I have said it before, and I will say it again: I will always hate being sick. I will never be grateful for it or think that God ordained this suffering. I will never say that this is the path my life was predestined to take. I don't believe that I should have arthritis. If someone offered me a miracle cure, and if I could erase all of the past years of illness, I would take it without hesitation. This is a painful disease, and it has taken a serious toll on my quality of life.
On the other hand, I am grateful for the way arthritis forces me to prioritize the things that are the most important to me. Papers and tests and assignments do not seem nearly as stressful when you are just hoping that your body will let you make it through the day.
The reality is that I have been very sick this year, in brutal on-and-off phases over the past several months. I have battled my body in ways that I was unprepared for, and I have found myself meticulously weighing decisions that I never anticipated making.
My mom was able to spend a long weekend with me here in New Orleans, and it was so refreshing. We made sure to take lots of time out to rest and even spent a night doing face masks and watching Grey's Anatomy as I allowed my joints to recover from the adventures of the day. We spent a lot of time talking through and figuring out what we need to do to ensure that my college experience is happy and healthy, not spent cooped up in my dorm room with a failing body while making frequent excursions to Walgreens to pick up prescriptions and ibuprofen. We ventured to all of my favorite New Orleans places, from the French Market to my beautiful little Episcopal church to Tulane's campus. I loved showing her around in the city that has quickly claimed such a large space in my heart. My mom helped me think about what is most important to me and how to make medical decisions that take my quality of life into consideration. She is wonderful at balancing rational thinking with going with your gut, and I trust her advice wholeheartedly. While many other people have been trying to convince me that things will get better, my mom admitted, "You're going to get sick again," and helped me to plan accordingly, and I felt like someone finally understood how fragile this damaged immune system of mine really is. I am so lucky to have a mom who looks like a sister and feels like a best friend. She is a beautiful person, inside and out.
|Allie & I|
When I am feeling utterly awful, whether it is 2 a.m. and I am battling severe nausea or it is 9 a.m. and I am sitting on the landing of the stairs up to my classroom because I am so exhausted that I need a break before making it all the way up, I think about the things that matter the most to me. I'd like to go to divinity school one day. I adore my family and I have the sweetest friends. My roommate and suitemates couldn't be better people. All I want is to love as deeply as possible in whatever time I have on this planet.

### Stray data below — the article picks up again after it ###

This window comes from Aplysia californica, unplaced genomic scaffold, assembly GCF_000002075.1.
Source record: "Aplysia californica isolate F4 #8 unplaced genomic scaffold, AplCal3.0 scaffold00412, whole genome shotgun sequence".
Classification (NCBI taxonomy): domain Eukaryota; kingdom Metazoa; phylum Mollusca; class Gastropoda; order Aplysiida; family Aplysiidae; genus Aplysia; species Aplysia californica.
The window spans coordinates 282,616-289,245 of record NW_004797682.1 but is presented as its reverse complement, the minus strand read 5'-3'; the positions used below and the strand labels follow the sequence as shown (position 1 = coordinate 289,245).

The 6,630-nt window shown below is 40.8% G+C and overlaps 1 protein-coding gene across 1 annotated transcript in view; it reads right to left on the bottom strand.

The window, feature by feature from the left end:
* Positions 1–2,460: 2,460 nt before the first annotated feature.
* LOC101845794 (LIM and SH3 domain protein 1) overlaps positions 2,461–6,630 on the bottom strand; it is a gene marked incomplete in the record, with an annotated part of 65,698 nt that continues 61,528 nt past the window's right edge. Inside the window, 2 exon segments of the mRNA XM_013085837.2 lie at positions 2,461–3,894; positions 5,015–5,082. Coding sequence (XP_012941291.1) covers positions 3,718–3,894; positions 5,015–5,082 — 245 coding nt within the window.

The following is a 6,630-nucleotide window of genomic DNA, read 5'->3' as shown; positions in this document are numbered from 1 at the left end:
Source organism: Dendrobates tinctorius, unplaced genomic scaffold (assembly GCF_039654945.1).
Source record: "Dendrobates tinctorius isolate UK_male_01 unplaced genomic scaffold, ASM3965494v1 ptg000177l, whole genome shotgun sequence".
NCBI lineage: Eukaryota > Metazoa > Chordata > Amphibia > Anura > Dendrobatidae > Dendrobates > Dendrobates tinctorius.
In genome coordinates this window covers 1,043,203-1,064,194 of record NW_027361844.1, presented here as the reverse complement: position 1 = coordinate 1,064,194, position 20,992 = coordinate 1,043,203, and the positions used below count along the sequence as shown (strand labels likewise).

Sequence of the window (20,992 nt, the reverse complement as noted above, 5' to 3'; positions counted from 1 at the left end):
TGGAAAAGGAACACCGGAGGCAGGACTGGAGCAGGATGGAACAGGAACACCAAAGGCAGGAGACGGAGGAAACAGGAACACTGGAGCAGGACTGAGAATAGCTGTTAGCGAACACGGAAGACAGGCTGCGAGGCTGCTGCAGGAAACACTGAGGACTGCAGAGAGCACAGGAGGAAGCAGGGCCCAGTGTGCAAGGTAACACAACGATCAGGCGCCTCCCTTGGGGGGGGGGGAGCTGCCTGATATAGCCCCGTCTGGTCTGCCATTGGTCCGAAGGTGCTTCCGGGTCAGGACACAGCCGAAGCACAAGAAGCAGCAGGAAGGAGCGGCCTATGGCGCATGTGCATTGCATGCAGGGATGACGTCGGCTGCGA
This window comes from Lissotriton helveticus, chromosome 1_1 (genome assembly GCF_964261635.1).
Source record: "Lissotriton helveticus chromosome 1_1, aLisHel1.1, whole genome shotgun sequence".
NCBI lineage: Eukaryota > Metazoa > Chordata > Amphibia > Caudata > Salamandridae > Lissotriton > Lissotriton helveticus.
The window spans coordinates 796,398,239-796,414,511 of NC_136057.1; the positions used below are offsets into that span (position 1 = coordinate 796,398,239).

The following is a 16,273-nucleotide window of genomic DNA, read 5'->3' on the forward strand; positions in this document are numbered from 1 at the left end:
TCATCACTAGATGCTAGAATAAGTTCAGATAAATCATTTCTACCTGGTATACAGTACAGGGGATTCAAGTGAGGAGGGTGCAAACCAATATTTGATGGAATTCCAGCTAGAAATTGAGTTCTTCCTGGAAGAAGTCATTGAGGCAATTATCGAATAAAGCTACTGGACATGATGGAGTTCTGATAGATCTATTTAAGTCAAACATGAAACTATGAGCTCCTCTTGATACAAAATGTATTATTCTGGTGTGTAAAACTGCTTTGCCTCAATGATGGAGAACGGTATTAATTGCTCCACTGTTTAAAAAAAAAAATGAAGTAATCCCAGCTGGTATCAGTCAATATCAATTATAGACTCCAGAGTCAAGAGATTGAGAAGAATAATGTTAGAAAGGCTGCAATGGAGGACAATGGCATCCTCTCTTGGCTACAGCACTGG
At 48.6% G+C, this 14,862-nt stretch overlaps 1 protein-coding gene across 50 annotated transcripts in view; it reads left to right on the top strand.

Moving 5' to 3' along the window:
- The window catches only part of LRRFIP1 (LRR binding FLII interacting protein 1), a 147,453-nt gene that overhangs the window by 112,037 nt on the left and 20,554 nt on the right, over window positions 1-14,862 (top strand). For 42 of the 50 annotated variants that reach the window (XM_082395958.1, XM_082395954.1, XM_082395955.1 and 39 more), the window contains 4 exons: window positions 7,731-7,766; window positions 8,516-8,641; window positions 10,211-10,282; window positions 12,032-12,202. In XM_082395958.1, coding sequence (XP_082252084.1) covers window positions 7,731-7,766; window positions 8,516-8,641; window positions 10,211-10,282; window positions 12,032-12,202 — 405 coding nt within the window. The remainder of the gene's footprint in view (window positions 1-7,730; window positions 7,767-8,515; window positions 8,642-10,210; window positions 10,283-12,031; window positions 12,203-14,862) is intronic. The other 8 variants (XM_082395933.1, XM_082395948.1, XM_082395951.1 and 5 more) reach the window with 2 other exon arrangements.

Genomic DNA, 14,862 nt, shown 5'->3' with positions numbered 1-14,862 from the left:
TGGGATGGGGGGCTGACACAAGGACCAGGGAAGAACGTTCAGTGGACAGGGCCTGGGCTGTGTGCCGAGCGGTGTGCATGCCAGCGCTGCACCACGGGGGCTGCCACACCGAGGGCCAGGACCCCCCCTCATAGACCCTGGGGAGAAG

And then, of course, are all the tinier things. Maybe these things do not constitute necessities, but they sure do make my quality of life a whole lot better (can you tell that I have been thinking a lot about quality of life lately?) and so I am grateful for them. I love resting my head on my mom's shoulder, and I love when my roommate Allison calls me "Rach," and I love perfecting my eyeliner. I love vegan pancakes, and I love secondhand bookstores, and I love walking through tunnels of Louisiana oak trees. I love riding the St. Charles streetcar, and I love long-sleeved pajamas, and I love surprises.
When we think about basic things people need to survive, we often mention health. Sure, we need some degree of health for our hearts to keep on beating and our lungs to continue the life-giving pattern of sucking in and releasing air. I am no stranger to the workings of the human body. But when I am ill, health does not feel like one of these bare necessities. Loving people, going to church, crying, and laughing - these all seem like necessities to me. Everything else is just a bonus that I typically take for granted.
I think if all I get to do in life is love people and share in their joys and sorrows I will be content. Maybe that's not true. I certainly don't feel that way when I am playing the Zofran waiting game or receiving not-so-great news from doctors. I have to have at least some degree of health to love people in the way that I want to. It takes energy to pick up the phone or write out a card or give a hug. Maybe part of coping with this disease is learning how to love even through suffering. I like to think that I am improving at that, but I still have a ways to go.
There are many things that must be put on hold when I am sick, from attending classes to going on long bike rides, but there are also many things that can survive the turbulent waters of illness. Yesterday evening I called a friend from home who left me a sweet voicemail last week. After returning from my afternoon class, I was feeling nauseous and intense pain had crept into my right knee. I was too exhausted to be frustrated and too miserable to be angry. Yet talking to someone who leads such an extraordinary and meaningful life distracted me enough from my shaking hands and racing heart (too much Albuterol, but what can I say, I have to breathe) to make me feel like maybe people think of me as more than the product of my disease. Yesterday, this phone call was more nourishing and sustaining than any of the pills I took.
"The bare necessities of life will come to you. They'll come to you."